Since 1999, the Idaho National Engineering and Environmental Laboratory (INEEL) Lead Project successfully recycled over 700,000 pounds of excess INEEL lead to the private sector. On February 14, 2000, the Secretary of Energy, Bill Richardson, formalized the January 12, 2000, moratorium on recycling radioactive scrap metal that prevented the unrestricted release of recycled scrap metals to the private sector. This moratorium created significant problems for the INEEL lead recycling program and associated plans; however, through the cooperative efforts of the INEEL and Idaho State University as well as innovative planning and creative thinking the recycling issues were resolved. This collaboration has recycled over 160,000 pounds of excess lead to Idaho State University with a cost savings of over $.5M.

Kooda, K. E.; Galloway, K.; McCray, C. W.; Aitken, D. W.

2003-02-26T23:59:59.000Z

147

Recycling production designs : the value of coordination and flexibility in aluminum recycling operations  

E-Print Network (OSTI)

The growing motivation for aluminum recycling has prompted interest in recycling alternative and more challenging secondary materials. The nature of these alternative secondary materials necessitates the development of an ...

Brommer, Tracey H. (Tracey Helenius)

2013-01-01T23:59:59.000Z

148

Waste Processing and Recycling: Some Case Studies  

Science Conference Proceedings (OSTI)

Symposium, WASTE RECYCLING IN MINERAL AND METALLURGICAL ... Effect of Electricity Mix and Ore Grade on the Carbon Footprint of Chilean Cathodic ...

149

Materials Sustainability: Digital Resource Center - Steel Recycling ...  

Science Conference Proceedings (OSTI)

Jul 3, 2008 ... This video was created by the Steel Manufacturers Association to educate the public on the importance of recycling steel. Shredded cars ...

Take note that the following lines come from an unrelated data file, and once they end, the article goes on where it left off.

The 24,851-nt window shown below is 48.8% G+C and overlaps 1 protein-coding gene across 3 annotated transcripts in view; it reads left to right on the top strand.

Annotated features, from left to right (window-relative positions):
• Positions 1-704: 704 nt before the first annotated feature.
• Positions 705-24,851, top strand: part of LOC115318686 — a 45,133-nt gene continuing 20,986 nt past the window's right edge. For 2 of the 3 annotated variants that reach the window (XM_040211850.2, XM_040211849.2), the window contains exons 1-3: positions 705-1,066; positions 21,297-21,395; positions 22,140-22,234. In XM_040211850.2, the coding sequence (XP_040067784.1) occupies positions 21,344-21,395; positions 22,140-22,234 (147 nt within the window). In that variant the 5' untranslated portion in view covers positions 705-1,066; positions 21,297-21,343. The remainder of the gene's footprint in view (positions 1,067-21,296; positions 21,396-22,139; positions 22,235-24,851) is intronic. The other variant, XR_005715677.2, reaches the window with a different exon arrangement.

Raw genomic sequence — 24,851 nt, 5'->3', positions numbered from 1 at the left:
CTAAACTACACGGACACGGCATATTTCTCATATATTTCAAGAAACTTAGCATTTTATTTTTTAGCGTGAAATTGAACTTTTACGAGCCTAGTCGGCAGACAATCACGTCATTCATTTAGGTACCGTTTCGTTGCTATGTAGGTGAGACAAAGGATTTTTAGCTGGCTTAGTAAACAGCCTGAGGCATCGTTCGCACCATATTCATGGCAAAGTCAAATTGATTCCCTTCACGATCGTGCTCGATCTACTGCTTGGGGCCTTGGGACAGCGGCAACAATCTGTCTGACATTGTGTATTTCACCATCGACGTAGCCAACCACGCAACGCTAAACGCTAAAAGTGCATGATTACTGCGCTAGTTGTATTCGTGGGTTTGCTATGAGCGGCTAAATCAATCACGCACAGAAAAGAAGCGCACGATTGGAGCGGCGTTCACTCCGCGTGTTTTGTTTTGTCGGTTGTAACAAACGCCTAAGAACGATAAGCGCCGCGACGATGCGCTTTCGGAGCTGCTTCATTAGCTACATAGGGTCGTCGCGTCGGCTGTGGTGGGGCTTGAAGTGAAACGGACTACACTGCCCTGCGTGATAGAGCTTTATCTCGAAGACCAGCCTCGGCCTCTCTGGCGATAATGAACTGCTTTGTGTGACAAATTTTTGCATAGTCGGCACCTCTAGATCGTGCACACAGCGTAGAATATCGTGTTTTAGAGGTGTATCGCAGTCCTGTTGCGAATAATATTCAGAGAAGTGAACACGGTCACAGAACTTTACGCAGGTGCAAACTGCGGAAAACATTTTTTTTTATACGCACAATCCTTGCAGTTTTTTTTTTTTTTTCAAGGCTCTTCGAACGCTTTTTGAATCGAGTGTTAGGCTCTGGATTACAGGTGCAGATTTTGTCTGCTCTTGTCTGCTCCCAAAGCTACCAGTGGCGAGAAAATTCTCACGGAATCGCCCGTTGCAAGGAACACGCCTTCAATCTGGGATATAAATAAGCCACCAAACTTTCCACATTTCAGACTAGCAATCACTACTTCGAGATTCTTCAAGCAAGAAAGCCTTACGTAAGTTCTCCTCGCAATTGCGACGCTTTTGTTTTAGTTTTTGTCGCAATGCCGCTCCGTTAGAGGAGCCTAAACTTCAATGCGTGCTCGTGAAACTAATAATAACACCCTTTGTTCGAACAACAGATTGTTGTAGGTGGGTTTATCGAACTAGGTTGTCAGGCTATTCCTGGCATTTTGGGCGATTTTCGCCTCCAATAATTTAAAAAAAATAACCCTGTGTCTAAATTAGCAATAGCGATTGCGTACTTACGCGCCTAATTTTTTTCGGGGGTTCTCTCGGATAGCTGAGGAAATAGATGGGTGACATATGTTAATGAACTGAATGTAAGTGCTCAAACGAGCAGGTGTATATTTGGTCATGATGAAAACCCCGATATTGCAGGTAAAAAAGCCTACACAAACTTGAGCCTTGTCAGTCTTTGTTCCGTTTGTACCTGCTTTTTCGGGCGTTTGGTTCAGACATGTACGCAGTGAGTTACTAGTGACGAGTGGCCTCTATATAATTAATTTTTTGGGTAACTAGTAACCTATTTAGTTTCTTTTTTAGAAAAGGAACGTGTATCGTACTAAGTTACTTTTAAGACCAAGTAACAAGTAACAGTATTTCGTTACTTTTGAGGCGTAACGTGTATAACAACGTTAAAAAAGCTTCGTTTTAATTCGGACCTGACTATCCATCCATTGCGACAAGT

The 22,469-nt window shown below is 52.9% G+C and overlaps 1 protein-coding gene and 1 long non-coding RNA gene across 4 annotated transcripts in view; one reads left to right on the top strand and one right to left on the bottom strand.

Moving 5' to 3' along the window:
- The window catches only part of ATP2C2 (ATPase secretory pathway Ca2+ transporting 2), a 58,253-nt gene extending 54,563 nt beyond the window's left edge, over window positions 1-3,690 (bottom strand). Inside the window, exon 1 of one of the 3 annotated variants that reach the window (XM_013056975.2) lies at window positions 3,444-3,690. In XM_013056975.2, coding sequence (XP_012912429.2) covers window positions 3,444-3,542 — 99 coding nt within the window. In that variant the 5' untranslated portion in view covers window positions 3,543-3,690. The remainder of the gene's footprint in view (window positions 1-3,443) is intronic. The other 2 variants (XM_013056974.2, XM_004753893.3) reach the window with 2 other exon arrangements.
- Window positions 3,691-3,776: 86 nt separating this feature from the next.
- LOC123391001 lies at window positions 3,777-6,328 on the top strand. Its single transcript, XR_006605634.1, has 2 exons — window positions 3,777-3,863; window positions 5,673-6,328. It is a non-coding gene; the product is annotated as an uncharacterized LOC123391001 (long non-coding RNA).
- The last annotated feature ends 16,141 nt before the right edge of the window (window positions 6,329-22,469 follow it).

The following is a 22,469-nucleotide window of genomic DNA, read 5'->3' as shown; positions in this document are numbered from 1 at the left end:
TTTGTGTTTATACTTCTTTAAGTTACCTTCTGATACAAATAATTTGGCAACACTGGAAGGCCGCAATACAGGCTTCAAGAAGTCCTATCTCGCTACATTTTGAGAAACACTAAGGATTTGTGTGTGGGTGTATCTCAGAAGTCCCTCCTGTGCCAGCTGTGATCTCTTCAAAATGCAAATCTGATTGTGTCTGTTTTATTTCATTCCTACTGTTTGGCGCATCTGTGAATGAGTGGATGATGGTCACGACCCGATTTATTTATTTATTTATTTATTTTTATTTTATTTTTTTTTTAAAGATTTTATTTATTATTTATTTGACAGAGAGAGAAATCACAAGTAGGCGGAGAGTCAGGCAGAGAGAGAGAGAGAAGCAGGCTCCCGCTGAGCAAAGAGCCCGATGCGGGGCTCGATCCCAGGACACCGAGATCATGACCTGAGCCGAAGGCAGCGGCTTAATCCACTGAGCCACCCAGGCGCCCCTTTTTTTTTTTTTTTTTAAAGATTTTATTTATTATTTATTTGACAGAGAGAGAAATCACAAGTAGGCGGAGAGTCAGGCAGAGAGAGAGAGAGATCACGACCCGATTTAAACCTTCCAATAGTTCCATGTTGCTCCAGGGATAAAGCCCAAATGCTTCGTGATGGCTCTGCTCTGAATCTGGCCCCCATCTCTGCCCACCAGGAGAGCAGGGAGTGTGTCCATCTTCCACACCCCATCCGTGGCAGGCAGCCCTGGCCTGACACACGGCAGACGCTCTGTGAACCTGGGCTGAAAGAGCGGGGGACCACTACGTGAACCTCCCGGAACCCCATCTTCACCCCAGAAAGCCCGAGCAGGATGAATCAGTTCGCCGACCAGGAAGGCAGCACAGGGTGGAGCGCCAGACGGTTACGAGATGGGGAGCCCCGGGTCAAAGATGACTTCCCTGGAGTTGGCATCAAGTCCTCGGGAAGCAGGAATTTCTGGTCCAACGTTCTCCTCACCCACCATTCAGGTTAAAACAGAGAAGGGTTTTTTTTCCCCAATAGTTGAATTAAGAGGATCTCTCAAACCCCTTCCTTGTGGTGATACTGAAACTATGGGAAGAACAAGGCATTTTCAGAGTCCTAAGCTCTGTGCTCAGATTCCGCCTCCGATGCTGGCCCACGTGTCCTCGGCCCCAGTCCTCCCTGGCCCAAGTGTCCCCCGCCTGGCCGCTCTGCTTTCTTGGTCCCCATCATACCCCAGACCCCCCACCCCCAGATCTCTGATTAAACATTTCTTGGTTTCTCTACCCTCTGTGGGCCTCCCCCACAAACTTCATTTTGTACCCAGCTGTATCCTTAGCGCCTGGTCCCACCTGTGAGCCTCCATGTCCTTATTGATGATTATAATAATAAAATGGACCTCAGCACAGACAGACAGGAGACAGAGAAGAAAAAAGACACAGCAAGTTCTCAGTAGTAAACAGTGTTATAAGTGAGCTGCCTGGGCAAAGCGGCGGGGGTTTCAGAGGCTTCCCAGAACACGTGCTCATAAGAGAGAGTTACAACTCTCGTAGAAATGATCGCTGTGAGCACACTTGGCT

150

Materials Sustainability: Digital Resource Center - Recycling and ...  

Science Conference Proceedings (OSTI)

Jun 25, 2008 ... These proceedings include papers based on presentations prepared for the symposium "Recycling and Waste Processing" at the TMS 2007 ...

151

Recycling in America: A Reference Handbook  

E-Print Network (OSTI)

and academic libraries, the handbook presents a nontechnicalRecycling in America: A Reference Handbook Patricia Murphy Handbook (Contemporary World Issues

Murphy, Patricia

1994-01-01T23:59:59.000Z

152

Materials Sustainability: Digital Resource Center - Product Recycling  

Science Conference Proceedings (OSTI)

Jul 1, 2008 ... This excerpt from the 2003 Fujitsu Group Sustainability Report provides an overview of the Fujitsu recycling system and describes their ...

153

Concrete & Asphalt Recycling into Reusable Products  

NLE Websites -- All DOE Office Websites (Extended Search)

SNLNM Pollution Prevention Concrete & Asphalt Recycling into Reusable Products (SNLNM Pollution Prevention Program) March 18, 2010 Doug Vetter, PE, LEED-AP Sandia is a...

154

Battery Recycling by Hydrometallurgy: Evaluation of Simultaneous ...  

Science Conference Proceedings (OSTI)

Presentation Title, Battery Recycling by Hydrometallurgy: Evaluation of ... of spent batteries using the same process, in order to overcome the high costs and ...

155

Howard Waste Recycling Ltd | Open Energy Information  

Open Energy Info (EERE)

Biomass Product London-based project developer and manufacturer of biomass feedstock for energy production. References Howard Waste Recycling Ltd1 LinkedIn Connections...

156

Fourth International Symposium on Recycling of Metals  

Science Conference Proceedings (OSTI)

Combining Lead-Zinc 2000 and Recycling of Metals and Engineered ... Andreas Sigmund, RSR Technologies, Inc. Secondary Copper, Nickel and Cobalt

157

SCR Catalyst Disposal, Recycle, and On-site Washing Options and Experience  

Science Conference Proceedings (OSTI)

As Selective Catalytic Reduction (SCR) technology becomes more widespread and the catalyst fleet ages, cost-effective and environmentally friendly approaches are need to handle the increasing volumes of spent catalyst or extend its life through simple on-site processing. This report addresses various issues related to catalyst rejuvenation, cleaning, recycling, and disposal.

2008-12-03T23:59:59.000Z

158

Utilization of DNA as a Sole Source of Phosphorus, Carbon, and Energy by Shewanella spp.: Ecological and Physiological Implications for Dissimilatory Metal Reduction  

Science Conference Proceedings (OSTI)